Questions received about Privet
Q. We have a very long privet
hedge that skirts all three sides to our garden. It
is about 3ft - 4 ft high but has got very wide and is encroaching
on our beds too much. How and when do we prune it. We will
need to prune hard, any tips on how we tackle it please.
A. Privet can take very
hard pruning, so no real worries about damaging it. Leave
it until it's showing signs of spring growth first though.
I'd do it a side at a time, prune the side that is causing
the greatest encroachment first, and then when that has
greened up again, prune the other side. You can do both
at the same time, but the plants then have to draw entirely
on their reserves rather than being "powered"
by the leafy side, the hedge also looks very threadbare
until new leaves have grown.
Q. My privet
hedge has been diagnosed as having a fungus or twig blight.
My landscaper said I should cut this 10 foot row of shrubs
down to 1 1/2 to 2 feet tall and it will grow back. Do you
really think it will?
A. Privet can
come back again strongly after being cut to ground level.
Make sure you remove all traces that you cut back out of
the garden, so as not to re-infect again. I'd also drench
the area with a fungicide to help kill any residual fungus.
Q.Are there any climbing
plants which will grow through a privet hedge and will withstand
the usual clipping? Possibly a vigorous clematis or honeysuckle?
I can't cut down my shared privet hedges but I desperately
want to make them even the tiniest bit more attractive,
especially as they have been cut back very hard this year
as they'd been neglected in the past & look like
twigs at the moment.
A.Some climbers such as
those that you mention will withstand the regular cutting
that your privet hedge will get if they grow through it,
though I wouldn't do it myself. The plant will almost
certainly never flower, or at least not as well as it would
do otherwise. Whenever you cut the hedge/climber you'll
be removing resources that could be put into flowering and
possibly at some times of the year, the flower buds themselves.
Climbers growing through hedges only work in a very informal
setting with maybe a single annual cut, situation where
privet aren't really planted.
The good news on the other hand is that privet recovers
very well and very quickly from a severe cutting into bare
wood. Your hedge should be all bright and green again in
much less than the time it would take for a climber no matter
how vigorous to establish.
Q.We have a Privet Hedge,
approx 7 ft by 2-3 ft. Unsure of it's age. Early spring
after the spring growth had appeared, 2 plants curled up &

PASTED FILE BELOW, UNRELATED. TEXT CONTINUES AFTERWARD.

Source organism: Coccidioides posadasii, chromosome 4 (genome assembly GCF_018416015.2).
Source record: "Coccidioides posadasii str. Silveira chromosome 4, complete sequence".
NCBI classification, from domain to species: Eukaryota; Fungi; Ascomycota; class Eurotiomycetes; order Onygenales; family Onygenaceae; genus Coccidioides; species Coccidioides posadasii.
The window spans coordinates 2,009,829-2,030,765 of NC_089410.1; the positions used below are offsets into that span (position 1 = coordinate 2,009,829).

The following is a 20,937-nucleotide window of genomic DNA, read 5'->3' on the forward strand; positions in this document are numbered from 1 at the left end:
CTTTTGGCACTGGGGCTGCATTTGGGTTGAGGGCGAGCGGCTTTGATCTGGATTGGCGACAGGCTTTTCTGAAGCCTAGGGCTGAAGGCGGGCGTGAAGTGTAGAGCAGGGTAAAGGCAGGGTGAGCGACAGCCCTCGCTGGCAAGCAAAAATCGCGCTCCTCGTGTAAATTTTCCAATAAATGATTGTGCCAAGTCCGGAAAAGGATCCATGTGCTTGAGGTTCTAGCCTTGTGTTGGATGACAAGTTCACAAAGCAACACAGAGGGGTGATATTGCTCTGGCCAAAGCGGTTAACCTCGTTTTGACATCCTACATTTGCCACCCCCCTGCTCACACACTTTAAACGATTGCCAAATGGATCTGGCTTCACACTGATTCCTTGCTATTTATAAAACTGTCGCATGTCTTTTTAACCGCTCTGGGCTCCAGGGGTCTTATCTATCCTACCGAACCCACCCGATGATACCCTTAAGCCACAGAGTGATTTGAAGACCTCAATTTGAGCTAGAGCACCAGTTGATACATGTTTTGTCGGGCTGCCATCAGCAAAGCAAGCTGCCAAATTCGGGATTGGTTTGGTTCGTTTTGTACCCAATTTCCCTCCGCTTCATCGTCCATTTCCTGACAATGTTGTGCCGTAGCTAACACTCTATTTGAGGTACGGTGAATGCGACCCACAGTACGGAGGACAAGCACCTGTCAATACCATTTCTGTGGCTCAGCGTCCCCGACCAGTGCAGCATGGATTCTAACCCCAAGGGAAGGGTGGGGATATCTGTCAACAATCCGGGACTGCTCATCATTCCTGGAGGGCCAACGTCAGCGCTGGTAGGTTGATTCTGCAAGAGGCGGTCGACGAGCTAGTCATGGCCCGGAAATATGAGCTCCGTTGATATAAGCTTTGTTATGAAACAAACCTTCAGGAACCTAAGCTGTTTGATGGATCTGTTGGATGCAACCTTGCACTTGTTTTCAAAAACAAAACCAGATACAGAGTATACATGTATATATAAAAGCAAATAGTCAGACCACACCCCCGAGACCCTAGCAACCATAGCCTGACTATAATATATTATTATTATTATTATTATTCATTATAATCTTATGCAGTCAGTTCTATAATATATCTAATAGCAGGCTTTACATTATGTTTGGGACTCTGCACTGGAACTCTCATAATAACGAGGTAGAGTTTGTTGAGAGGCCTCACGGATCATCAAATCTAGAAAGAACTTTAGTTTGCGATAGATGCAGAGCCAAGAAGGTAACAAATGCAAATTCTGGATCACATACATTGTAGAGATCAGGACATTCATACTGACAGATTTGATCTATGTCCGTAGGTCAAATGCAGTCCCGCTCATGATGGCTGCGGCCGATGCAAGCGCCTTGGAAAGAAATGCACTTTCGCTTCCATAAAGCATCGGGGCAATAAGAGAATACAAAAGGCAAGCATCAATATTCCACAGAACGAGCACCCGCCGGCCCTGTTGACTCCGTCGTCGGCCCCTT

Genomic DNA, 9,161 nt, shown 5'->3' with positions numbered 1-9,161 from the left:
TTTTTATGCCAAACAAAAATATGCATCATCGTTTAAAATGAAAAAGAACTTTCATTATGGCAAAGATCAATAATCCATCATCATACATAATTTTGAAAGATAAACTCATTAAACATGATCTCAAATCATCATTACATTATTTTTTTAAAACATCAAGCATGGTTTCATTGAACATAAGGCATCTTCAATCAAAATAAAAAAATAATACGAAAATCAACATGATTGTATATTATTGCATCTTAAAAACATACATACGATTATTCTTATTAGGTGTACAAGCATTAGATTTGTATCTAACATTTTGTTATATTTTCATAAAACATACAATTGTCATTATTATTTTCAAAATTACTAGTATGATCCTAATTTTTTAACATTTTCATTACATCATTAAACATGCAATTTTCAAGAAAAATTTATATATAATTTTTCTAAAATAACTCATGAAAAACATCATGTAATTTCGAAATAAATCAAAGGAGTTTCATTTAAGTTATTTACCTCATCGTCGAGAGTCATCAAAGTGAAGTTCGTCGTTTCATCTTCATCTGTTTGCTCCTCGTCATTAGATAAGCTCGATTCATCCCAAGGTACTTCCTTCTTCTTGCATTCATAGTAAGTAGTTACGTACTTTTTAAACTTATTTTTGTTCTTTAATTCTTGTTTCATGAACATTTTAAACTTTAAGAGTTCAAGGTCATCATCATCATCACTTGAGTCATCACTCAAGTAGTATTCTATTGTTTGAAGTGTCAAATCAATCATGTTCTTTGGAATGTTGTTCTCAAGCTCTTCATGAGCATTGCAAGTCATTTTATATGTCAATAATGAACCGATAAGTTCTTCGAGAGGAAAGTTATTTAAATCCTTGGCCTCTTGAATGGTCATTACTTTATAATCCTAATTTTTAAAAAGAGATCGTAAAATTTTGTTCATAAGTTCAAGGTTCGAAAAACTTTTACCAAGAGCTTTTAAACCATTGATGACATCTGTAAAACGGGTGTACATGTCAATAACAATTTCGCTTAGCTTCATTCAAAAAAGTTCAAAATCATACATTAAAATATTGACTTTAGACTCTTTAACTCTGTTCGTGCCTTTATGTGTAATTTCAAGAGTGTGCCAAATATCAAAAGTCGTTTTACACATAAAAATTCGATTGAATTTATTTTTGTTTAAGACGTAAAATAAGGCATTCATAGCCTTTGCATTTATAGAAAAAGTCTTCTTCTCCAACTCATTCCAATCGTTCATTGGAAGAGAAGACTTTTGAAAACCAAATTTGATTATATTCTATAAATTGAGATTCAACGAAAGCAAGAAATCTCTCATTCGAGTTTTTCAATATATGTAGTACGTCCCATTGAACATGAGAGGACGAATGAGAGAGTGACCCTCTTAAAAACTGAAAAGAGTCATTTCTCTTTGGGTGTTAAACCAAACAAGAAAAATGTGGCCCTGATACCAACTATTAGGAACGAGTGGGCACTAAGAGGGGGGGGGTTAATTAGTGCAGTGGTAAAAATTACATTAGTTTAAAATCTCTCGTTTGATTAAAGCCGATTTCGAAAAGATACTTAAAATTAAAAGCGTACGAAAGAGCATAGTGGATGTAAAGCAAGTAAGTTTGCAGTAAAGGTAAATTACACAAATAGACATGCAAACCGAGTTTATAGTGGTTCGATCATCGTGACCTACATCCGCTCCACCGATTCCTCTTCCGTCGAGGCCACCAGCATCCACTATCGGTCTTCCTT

died. They had lost most of their leaves the previous autumn,
however when they sprouted in the spring we thought all
was OK. We had cleared all the ivy from around the base
of the plants the year B4 & thought maybe this had had
some effect. Now it seems that part of 2 other hedges are
also starting 2 die. They R not anywhere near the 2 plants
that died in the spring. Somebody suggested it was because
of a lack of water over the summer, however one of the hedges
is situated behind our herb garden and so was watered regularly
during the summer. The leaves now are a mix of dark purple
/ red and yellow / brown. Some of the plants show some new
green growth, others don't. They appear to have thinned
out quite considerably too as we can now see through to
the other side. Some of the old wood has a green soft coating
to it, like a thin moss.
Also a few months back I noticed some of the leaves had
curled up on themselves and turned black, with further investigation
I found a small cream coloured larva (3mm) inside the leaf
walls surrounded by what seemed to be digested black remains
of the inside of the leaf. I have not been able to find
help anywhere on what this might be. It doesn't leave
tunnels like a leaf miner, rather it just seems to eat everything
in between the 2 walls.
Please I don't know what to do next. I feel we are
in danger of losing all the hedge. It was last pruned late
spring / early summer and we've been afraid to touch
it since then. I have noticed a few other hedges in the
district looking somewhat the same, but there are others
which look fantastic. Is it worth putting down some Sequestered
Iron or spraying with a fungicide?
A. I think the leaf miners
you found are incidental rather than the cause of the problem,
they are not uncommon on privet. It sounds like either honey
fungus or wilt (a wonderfully vague term), both are fungal